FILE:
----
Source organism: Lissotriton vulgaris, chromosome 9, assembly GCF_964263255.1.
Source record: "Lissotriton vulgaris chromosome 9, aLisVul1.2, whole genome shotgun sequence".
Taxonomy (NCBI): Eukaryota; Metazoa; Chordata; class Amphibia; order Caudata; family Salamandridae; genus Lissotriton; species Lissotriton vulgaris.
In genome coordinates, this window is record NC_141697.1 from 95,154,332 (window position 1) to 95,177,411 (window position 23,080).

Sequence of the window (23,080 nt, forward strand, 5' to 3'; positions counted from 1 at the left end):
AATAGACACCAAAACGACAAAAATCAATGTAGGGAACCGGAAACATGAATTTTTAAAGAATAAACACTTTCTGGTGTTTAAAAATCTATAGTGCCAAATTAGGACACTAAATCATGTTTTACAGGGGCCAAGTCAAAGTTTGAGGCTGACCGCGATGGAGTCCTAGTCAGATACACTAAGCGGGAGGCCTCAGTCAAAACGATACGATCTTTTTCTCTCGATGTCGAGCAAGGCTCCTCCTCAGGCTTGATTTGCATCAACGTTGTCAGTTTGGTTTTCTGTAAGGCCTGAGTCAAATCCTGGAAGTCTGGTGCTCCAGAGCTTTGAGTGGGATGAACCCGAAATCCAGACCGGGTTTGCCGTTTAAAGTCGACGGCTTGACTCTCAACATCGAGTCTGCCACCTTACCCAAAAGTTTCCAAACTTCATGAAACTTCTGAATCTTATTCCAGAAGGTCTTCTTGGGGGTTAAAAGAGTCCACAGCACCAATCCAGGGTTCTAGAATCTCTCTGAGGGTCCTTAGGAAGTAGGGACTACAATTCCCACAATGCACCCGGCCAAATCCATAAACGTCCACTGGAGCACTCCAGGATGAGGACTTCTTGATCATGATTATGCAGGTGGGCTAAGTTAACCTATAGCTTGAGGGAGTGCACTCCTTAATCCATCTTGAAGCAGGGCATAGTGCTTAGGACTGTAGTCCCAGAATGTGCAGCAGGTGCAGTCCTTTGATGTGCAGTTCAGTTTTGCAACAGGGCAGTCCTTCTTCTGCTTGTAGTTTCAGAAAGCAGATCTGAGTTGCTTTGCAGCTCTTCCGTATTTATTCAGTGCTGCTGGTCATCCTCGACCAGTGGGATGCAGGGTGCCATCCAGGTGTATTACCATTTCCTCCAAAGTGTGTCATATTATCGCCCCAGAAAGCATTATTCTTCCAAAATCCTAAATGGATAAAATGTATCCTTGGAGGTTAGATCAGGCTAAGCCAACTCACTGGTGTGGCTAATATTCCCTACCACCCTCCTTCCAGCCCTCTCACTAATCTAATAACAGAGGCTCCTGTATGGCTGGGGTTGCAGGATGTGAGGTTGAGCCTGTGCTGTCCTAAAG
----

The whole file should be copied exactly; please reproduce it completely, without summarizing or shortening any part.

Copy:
Source organism: Lissotriton vulgaris, chromosome 9, assembly GCF_964263255.1.
Source record: "Lissotriton vulgaris chromosome 9, aLisVul1.2, whole genome shotgun sequence".
Taxonomy (NCBI): Eukaryota; Metazoa; Chordata; class Amphibia; order Caudata; family Salamandridae; genus Lissotriton; species Lissotriton vulgaris.
In genome coordinates, this window is record NC_141697.1 from 95,154,332 (window position 1) to 95,177,411 (window position 23,080).

Sequence of the window (23,080 nt, forward strand, 5' to 3'; positions counted from 1 at the left end):
AATAGACACCAAAACGACAAAAATCAATGTAGGGAACCGGAAACATGAATTTTTAAAGAATAAACACTTTCTGGTGTTTAAAAATCTATAGTGCCAAATTAGGACACTAAATCATGTTTTACAGGGGCCAAGTCAAAGTTTGAGGCTGACCGCGATGGAGTCCTAGTCAGATACACTAAGCGGGAGGCCTCAGTCAAAACGATACGATCTTTTTCTCTCGATGTCGAGCAAGGCTCCTCCTCAGGCTTGATTTGCATCAACGTTGTCAGTTTGGTTTTCTGTAAGGCCTGAGTCAAATCCTGGAAGTCTGGTGCTCCAGAGCTTTGAGTGGGATGAACCCGAAATCCAGACCGGGTTTGCCGTTTAAAGTCGACGGCTTGACTCTCAACATCGAGTCTGCCACCTTACCCAAAAGTTTCCAAACTTCATGAAACTTCTGAATCTTATTCCAGAAGGTCTTCTTGGGGGTTAAAAGAGTCCACAGCACCAATCCAGGGTTCTAGAATCTCTCTGAGGGTCCTTAGGAAGTAGGGACTACAATTCCCACAATGCACCCGGCCAAATCCATAAACGTCCACTGGAGCACTCCAGGATGAGGACTTCTTGATCATGATTATGCAGGTGGGCTAAGTTAACCTATAGCTTGAGGGAGTGCACTCCTTAATCCATCTTGAAGCAGGGCATAGTGCTTAGGACTGTAGTCCCAGAATGTGCAGCAGGTGCAGTCCTTTGATGTGCAGTTCAGTTTTGCAACAGGGCAGTCCTTCTTCTGCTTGTAGTTTCAGAAAGCAGATCTGAGTTGCTTTGCAGCTCTTCCGTATTTATTCAGTGCTGCTGGTCATCCTCGACCAGTGGGATGCAGGGTGCCATCCAGGTGTATTACCATTTCCTCCAAAGTGTGTCATATTATCGCCCCAGAAAGCATTATTCTTCCAAAATCCTAAATGGATAAAATGTATCCTTGGAGGTTAGATCAGGCTAAGCCAACTCACTGGTGTGGCTAATATTCCCTACCACCCTCCTTCCAGCCCTCTCACTAATCTAATAACAGAGGCTCCTGTATGGCTGGGGTTGCAGGATGTGAGGTTGAGCCTGTGCTGTCCTAAAG